JON CARDINELLI writes that the decision to include or exclude Springboks in the Currie Cup should be made in the national team’s best interests.
Welcome to South Africa, where the provincial tail wags the Test dog.
For too long Super Rugby franchises have been permitted to run their Test players into the ground before the Test season has even commenced. And for too long, those players have been forced to play in the final rounds of the Currie Cup.
Last week, Heyneke Meyer admitted that New Zealand has got it right in terms of player management. He didn’t go so far as to say South Africa is getting it wrong, as a statement like that may have been constituted as a slur against his employers.
But then he didn’t have to. Those of us with eyes and ears will know that the current system is geared towards ensuring the success of the provinces rather than that of the national team.
Right now we should be talking about which Springboks should play in the Currie Cup, and which players should rest ahead of the European tour. It should never be a case of the provinces forcing every one of their Test stars to compete at this stage of the season.
It’s true that the provinces have ambitions to win titles, but those ambitions should be considered secondary to the sustained success of the Springboks.
I’m not talking about dealing in absolutes. It does nobody any good to say that every Bok must play Currie Cup rugby, or that every Bok player must be excused.
There are players returning from injury who desperately need the game time, as well as the bit-part players who haven’t featured much in the Rugby Championship who could use the opportunity to sharpen their game.
Jaco Taute started the last two Tests, but would still benefit from an extended run at outside centre for the Lions. Taute’s inexperience in this channel has been clear over the last two matches, and he needs to come to terms with his defensive responsibilities if he is going to feature there for the Boks in November.
Some say that the returning Boks should have to prove themselves before replacing an existing Currie Cup player. What nonsense.
The Currie Cup is the lower tier, it’s an opportunity for younger and less experienced players to prove themselves ahead of the Super Rugby season. It should also provide top players returning from injury with a chance to regain their fitness or sharpen their game ahead of the Boks’ end-of-year-tour.
JP Pietersen is sure to benefit from an extended run with the Sharks. The Bok wing injured his thumb ahead of the Rugby Championship, but has since returned to action in the Currie Cup. Come the Tests in November, he won’t be wanting for game time.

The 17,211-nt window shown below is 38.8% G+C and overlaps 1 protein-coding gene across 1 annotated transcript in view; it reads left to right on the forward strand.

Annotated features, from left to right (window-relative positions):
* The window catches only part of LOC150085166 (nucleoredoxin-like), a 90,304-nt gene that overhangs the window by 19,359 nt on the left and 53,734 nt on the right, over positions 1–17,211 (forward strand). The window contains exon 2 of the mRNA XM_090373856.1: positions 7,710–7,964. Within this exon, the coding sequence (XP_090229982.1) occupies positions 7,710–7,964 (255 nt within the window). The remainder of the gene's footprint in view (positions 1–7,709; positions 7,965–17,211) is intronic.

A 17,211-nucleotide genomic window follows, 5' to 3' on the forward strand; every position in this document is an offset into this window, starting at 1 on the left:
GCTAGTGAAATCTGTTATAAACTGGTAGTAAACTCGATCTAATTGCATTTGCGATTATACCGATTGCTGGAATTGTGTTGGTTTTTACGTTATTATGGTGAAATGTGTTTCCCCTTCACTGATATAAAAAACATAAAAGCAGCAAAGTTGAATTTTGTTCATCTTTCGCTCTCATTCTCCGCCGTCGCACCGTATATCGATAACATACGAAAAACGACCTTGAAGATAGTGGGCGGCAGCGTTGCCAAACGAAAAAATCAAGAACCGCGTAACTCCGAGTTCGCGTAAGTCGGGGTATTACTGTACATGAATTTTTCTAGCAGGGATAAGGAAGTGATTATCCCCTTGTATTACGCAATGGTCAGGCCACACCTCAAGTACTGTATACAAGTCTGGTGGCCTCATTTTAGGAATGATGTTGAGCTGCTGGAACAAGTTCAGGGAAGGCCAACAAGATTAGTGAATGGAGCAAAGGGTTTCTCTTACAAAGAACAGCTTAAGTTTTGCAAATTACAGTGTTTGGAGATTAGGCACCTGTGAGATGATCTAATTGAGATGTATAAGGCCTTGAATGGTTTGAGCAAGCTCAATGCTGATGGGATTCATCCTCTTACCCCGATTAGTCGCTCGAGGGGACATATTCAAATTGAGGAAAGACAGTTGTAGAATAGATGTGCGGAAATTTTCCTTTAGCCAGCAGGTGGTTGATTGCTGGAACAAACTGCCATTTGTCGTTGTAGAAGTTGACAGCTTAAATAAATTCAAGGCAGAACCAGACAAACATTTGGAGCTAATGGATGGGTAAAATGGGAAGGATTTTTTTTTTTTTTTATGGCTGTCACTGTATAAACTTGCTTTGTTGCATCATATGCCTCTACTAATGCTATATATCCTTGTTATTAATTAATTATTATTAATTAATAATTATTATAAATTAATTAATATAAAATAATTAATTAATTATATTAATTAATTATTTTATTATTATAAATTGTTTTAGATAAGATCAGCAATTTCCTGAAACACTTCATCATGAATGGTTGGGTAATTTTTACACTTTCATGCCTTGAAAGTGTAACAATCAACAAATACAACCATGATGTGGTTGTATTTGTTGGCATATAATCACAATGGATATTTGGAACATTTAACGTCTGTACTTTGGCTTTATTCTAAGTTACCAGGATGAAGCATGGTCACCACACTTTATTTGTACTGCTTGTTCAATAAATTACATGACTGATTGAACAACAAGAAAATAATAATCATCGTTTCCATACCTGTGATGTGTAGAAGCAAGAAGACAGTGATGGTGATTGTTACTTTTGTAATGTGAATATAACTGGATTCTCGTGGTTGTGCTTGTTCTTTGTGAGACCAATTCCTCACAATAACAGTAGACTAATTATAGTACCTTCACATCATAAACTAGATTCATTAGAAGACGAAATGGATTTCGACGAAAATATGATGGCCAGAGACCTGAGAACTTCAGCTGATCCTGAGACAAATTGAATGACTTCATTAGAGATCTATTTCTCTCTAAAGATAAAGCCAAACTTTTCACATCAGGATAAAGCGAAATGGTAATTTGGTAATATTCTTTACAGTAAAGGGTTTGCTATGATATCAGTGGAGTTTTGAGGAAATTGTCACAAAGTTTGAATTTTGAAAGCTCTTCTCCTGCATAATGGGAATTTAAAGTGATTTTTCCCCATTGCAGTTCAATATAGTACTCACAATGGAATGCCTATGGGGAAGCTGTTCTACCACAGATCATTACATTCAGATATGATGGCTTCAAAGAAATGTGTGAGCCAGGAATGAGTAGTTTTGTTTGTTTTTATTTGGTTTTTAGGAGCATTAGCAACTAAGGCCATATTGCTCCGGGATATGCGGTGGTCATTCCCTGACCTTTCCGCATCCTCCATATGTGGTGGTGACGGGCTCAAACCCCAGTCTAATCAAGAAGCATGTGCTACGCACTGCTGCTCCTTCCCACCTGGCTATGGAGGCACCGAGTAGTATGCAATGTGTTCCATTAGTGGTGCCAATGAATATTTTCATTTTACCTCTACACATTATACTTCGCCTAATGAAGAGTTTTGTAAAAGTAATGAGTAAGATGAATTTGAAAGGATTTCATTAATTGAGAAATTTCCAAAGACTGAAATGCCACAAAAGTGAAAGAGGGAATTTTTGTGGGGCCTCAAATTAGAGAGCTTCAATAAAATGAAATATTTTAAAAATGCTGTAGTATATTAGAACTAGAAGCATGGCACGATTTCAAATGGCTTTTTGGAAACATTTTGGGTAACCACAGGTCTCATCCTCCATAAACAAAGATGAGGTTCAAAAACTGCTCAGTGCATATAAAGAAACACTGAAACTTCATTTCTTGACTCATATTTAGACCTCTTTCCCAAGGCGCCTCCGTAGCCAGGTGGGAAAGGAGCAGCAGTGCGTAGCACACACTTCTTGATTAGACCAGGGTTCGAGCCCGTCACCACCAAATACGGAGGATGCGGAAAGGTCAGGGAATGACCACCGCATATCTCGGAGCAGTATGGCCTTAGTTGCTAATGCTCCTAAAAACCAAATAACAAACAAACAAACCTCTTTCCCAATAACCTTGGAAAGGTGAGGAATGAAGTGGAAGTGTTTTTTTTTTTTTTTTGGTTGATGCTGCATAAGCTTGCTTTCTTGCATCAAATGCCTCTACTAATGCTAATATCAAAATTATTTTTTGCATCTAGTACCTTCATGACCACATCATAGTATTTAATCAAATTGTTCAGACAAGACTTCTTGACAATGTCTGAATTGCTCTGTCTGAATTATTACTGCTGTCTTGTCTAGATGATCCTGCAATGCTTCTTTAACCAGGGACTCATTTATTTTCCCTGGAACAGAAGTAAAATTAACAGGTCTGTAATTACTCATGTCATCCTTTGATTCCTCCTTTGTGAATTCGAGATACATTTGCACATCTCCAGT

Tiaan Liebenberg, Coenie Oosthuizen, Juandre Kruger, Juan de Jongh, and Pat Lambie have been used sparingly in the recent Sanzar tournament. They too will gain much from a run in the Currie Cup.
Of course, there are those that will be forced to play for overseas clubs in the coming weeks, and that is something that Saru cannot change. Francois Louw and Ruan Pienaar have made some valuable contributions to the Boks this year, and Meyer will be hoping like hell that the pair avoids injury before the Test window reopens in November.
But there are Boks currently in South Africa who shouldn’t be pushed to play. It was reported on Monday Jean de Villiers was nursing two injuries, and that Western Province were still confident that he would feature in their last league match. Why, oh why, should he even be considered?
De Villiers has enjoyed a relatively injury-free 2012, and this has led to him playing the majority of the Super Rugby matches and in all of the Boks’ nine Tests. Why should he be risked in a Currie Cup game when he still has an important role to play on the end-of-year tour? With all the injuries that have plagued the Boks this season, they could ill afford to lose their captain before a tour that is important in terms of results.
I’m not suggesting that WP are to blame. It is the system that is it fault, as when you have a system that allows for the overuse of players at provincial level, then which province is not going to take advantage? ‘Everybody’s doing it, so why shouldn’t we?’ is the mentality. Indeed, why should WP rest De Villiers when, for example, the Sharks are pushing Willem Alberts to play?
The provinces have a title to win, and that is their mandate. It’s the wrong way to look at things, but then they are only operating within the framework that Saru has provided.
And until Saru gets its priorities right and implements a central contracting system that will prioritise players over provinces, Bok coaches like Meyer will always be operating with depleted national teams.